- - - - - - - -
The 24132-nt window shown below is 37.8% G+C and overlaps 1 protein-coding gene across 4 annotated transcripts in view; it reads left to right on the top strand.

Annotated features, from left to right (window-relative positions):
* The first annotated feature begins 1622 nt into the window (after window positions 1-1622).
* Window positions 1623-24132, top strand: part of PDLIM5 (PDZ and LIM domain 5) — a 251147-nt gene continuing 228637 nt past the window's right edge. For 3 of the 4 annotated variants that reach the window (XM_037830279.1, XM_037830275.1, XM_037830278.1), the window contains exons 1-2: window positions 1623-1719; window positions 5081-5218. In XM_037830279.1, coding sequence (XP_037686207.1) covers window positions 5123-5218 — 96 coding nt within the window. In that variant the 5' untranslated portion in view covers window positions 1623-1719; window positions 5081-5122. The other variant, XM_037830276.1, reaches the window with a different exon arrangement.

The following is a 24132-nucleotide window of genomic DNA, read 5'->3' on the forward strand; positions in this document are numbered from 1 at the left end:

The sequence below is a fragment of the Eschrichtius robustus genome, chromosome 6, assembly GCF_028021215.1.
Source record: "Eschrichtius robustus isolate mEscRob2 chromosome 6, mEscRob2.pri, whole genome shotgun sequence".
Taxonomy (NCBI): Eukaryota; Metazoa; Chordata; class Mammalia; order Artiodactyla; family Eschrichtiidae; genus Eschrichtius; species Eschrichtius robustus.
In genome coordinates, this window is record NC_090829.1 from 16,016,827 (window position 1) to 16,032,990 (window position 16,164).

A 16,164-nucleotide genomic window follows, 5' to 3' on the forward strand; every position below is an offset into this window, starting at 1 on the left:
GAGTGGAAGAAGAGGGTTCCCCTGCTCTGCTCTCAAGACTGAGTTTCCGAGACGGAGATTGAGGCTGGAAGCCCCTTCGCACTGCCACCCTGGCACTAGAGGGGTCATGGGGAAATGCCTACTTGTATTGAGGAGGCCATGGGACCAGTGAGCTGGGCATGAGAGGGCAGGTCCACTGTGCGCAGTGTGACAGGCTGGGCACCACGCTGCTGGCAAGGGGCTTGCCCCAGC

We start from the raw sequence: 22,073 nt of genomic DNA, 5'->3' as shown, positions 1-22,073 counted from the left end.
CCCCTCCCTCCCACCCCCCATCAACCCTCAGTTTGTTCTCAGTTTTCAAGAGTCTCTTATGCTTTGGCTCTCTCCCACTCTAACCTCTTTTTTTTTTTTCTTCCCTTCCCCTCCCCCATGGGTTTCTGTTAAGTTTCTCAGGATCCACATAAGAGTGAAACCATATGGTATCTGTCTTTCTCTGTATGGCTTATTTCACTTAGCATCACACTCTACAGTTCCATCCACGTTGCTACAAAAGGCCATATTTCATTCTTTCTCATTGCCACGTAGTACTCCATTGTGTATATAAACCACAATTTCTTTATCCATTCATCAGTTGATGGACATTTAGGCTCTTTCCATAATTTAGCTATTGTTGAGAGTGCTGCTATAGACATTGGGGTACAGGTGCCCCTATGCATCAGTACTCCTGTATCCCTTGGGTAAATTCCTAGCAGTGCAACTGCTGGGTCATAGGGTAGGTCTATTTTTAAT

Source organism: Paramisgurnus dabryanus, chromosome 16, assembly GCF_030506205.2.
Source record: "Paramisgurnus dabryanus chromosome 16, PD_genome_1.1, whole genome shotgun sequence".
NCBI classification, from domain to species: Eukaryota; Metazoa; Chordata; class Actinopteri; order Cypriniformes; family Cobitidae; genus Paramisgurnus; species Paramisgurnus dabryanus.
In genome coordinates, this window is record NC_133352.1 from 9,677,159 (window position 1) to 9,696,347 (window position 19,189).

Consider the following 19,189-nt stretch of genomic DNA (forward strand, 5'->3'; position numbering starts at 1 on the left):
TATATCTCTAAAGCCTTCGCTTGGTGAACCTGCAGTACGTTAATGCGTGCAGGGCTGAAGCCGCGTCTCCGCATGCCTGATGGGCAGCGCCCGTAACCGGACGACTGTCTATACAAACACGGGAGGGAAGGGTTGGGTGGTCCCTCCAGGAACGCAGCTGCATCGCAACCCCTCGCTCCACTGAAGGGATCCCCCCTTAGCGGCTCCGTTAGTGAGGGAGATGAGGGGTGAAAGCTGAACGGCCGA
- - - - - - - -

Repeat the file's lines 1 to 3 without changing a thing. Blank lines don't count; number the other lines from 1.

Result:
The 24132-nt window shown below is 37.8% G+C and overlaps 1 protein-coding gene across 4 annotated transcripts in view; it reads left to right on the top strand.

Annotated features, from left to right (window-relative positions):
* The first annotated feature begins 1622 nt into the window (after window positions 1-1622).